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Legislative Assembly for the ACT: 2010 Week 11 Hansard (Wednesday, 20 October 2010) . . Page.. 4754 ..


There also appears to have been very limited communication between various Government agencies about the planning and management of events and festivals. While there is a good deal of experience and capability in different agencies, there seems to have been very little sharing of knowledge and expertise.

This portion of the report also needs a little closer scrutiny:

There also appears to have been very limited communication between various government agencies … there seems to have been very little sharing of knowledge and expertise.

Under normal circumstances, when ministers with different but related portfolios are required to communicate about their portfolios with fellow ministers, there would be no excuse for not sharing the knowledge and the expertise. But in the case of Mr Barr, the mind boggles. Mr Barr is the minister for tourism, sport, education, racing, planning and there is no possible excuse for him not consulting himself, except perhaps that he has lost interest—a suggestion that seems to be getting a lot of currency these days.

Interestingly, Mr Barr pulled me up when I spoke in another debate this morning about his closeness, his proximity, to Joy Burch, sitting next to each other in the Assembly. Apparently I made a mistake and said that they sit next door to each other in adjoining offices. “That is not right,” Mr Barr said. “We’re not next door. We’re a couple of doors apart.” The lack of communication between these government ministers is absolutely incredible. We have seen that this morning between disability and education—no communication whatsoever. Of course, Mr Barr’s very interesting note that he does not sit close to Ms Burch or his office is two doors down goes to the heart of this whole matter. It does not matter if they sat on each other’s lap. They would not be able to communicate, as we can see.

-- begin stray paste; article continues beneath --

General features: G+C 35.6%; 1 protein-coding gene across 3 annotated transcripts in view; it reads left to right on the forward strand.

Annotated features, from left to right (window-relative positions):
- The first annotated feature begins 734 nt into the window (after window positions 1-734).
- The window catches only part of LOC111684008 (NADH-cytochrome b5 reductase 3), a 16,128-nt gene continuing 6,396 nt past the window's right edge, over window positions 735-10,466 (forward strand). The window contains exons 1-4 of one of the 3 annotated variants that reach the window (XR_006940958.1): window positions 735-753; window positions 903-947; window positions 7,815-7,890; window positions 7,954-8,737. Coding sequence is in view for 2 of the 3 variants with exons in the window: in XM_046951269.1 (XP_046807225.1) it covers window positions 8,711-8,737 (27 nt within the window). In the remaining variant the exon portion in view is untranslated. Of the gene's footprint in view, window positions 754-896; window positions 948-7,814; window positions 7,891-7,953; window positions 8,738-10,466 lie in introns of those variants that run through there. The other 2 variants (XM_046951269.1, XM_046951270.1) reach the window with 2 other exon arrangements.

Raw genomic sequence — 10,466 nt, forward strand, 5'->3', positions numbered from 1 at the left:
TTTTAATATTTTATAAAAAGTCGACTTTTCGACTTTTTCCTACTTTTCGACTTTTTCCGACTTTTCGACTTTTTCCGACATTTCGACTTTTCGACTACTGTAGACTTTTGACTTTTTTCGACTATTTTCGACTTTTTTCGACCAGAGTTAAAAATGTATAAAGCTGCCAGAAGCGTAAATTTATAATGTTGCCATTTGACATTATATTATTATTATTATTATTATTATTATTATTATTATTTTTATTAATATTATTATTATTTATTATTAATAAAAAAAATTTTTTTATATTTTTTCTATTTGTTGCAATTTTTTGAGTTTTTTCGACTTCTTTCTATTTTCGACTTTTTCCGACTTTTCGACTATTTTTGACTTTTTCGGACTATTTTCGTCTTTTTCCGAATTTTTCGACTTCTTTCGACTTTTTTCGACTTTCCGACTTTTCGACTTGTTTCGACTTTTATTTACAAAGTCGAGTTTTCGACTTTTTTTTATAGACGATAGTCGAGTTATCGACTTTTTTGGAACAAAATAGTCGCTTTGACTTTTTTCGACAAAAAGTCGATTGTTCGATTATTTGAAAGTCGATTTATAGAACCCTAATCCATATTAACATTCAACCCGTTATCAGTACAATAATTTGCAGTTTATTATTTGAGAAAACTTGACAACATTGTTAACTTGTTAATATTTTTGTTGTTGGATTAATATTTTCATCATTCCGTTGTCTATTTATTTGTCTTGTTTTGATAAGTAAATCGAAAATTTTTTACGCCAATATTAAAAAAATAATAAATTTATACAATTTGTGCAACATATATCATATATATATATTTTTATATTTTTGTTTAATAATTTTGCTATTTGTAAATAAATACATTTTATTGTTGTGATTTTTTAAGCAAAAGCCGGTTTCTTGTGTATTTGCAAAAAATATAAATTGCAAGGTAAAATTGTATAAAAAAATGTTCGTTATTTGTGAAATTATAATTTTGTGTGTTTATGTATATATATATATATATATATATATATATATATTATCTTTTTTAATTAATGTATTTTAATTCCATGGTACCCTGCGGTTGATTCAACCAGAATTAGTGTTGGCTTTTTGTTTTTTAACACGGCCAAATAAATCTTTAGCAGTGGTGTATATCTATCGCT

We have a tired Chief Minister who needs to take holidays during the major sitting days of the Assembly. We have a seemingly uninterested minister for tourism, an education minister who is so disconnected from his department that he will not even front the media to face serious questions on a consultation that he, himself, proudly announced a few weeks ago. Where is the ministerial responsibility or where is the courage? Or is this just pure cowardice when this minister leaves the public servants to try to clear up the mess that he has created? And where is the leadership of the government? Where is the leadership of the government in pulling this minister into line, reminding him of his ministerial responsibilities?

There is a sense of deja vu here. I seem to recall asking a similar question of the Chief Minister and now I am asking the same question of the Acting Chief Minister. Back then I was asking the Chief Minister when Minister Barr came close to being censured for misrepresentation about 12 months ago. The story has not changed. We have got an Acting Chief Minister who obviously is quite happy to allow Mr Barr’s happy meanderings to continue. The Chief Minister is tired and is overseas, and the Acting Chief Minister, Ms Gallagher, is apparently uninterested in or tired of asking some more hard questions of an uninterested Andrew Barr.


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